Congenital Deficiency of Vitamin K-Dependent Clotting Factors

Differential Diagnosis

VKCFD may result in a wide spectrum of prolonged or excessive bleeding manifestations. In this respect, the differential diagnosis includes a broad range of congenital and acquired bleeding disorders.

Clinical testing that reveals reductions in vitamin K-dependent procoagulant and anticoagulant factors narrows the differential diagnosis to include congenital and acquired causes of deficient vitamin K activity.

The classical presentation of VKCFD in the newborn period may appear clinically identical to acquired hemorrhagic disease of the newborn. At any age, it is also possible that true VKCFD may be exacerbated by a coincident acquired deficiency of vitamin K (e.g., if a patient with congenitally deficient activity of vitamin K also has altered gut flora during a course of antibiotics).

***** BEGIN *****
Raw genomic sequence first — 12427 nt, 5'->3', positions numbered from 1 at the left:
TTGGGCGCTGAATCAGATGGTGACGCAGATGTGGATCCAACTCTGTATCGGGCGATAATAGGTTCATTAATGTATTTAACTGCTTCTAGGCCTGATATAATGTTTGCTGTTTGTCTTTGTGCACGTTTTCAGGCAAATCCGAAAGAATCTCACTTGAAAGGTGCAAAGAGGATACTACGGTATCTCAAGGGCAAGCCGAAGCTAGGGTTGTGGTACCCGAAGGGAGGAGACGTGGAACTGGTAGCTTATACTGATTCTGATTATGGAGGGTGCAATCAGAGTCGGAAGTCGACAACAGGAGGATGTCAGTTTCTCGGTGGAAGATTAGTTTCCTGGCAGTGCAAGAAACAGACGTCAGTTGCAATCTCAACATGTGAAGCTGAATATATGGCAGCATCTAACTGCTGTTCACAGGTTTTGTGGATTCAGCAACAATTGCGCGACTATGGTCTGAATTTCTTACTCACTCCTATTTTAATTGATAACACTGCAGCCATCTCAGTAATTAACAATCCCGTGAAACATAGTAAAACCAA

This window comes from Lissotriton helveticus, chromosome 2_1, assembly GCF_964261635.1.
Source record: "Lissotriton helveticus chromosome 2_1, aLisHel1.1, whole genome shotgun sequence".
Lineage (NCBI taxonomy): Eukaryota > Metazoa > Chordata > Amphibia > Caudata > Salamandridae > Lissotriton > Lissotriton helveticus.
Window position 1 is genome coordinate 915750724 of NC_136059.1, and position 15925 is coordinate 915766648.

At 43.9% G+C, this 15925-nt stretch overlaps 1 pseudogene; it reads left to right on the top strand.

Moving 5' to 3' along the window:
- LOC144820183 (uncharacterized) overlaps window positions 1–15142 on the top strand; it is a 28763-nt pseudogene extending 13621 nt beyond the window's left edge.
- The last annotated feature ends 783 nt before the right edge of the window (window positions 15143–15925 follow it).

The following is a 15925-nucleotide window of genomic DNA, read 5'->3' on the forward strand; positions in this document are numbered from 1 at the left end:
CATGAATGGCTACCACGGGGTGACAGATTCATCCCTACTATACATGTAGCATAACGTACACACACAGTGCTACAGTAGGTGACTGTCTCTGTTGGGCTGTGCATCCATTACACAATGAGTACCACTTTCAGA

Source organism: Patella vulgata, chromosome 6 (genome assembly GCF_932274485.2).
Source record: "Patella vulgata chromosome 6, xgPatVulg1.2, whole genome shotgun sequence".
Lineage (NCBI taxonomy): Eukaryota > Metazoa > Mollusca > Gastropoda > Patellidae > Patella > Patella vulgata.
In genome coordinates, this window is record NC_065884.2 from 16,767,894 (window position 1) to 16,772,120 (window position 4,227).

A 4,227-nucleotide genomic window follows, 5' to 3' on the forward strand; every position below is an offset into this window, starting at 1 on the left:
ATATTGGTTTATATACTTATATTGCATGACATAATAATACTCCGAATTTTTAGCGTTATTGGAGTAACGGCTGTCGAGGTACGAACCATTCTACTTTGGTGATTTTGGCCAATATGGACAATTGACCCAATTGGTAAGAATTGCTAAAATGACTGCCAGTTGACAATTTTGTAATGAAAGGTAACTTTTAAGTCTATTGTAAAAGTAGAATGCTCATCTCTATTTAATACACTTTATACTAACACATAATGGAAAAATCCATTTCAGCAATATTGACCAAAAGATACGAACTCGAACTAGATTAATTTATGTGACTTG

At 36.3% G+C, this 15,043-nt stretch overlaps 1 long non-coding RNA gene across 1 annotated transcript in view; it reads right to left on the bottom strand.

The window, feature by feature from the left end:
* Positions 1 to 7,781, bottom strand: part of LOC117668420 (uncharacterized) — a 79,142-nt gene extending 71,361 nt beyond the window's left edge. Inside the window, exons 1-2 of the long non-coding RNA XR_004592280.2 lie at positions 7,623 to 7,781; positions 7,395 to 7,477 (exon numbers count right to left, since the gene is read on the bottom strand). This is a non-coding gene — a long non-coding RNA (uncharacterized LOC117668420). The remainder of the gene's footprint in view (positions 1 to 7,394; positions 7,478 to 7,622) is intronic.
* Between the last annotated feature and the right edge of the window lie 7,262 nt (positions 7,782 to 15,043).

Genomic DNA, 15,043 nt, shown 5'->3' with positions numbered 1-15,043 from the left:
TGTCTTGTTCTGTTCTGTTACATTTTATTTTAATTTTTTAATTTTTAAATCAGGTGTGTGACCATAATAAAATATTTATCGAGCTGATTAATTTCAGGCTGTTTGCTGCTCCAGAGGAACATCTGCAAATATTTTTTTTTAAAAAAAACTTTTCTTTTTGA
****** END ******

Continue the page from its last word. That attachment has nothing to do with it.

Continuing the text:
The most common causes of acquired deficiency of vitamin K must be considered and are listed in Table 2. Poor liver synthetic function may also result in combined deficiency of clotting factors, with FVII having the shortest half-life and generally, even in a vitamin K-sufficient individual, becoming abnormal earlier than the other clotting factors. 

In addition, some features described in VKCFD have been reported in two syndromes that are clinically distinct, Keutel Syndrome and Fetal Warfarin syndrome. Both are characterized by facial dysmorphism and skeletal abnormalities, but neither is associated with coagulopathy. Keutel Syndrome, a rare autosomal recessive disorder caused by mutations affecting MGP, is characterized by cartilage calcification, mid-face hypoplasia, pulmonary artery stenosis, hearing loss, brachytelephalangism, and facial dysmorphism. MGP levels are reportedly not improved by vitamin K supplementation in Keutel Syndrome.38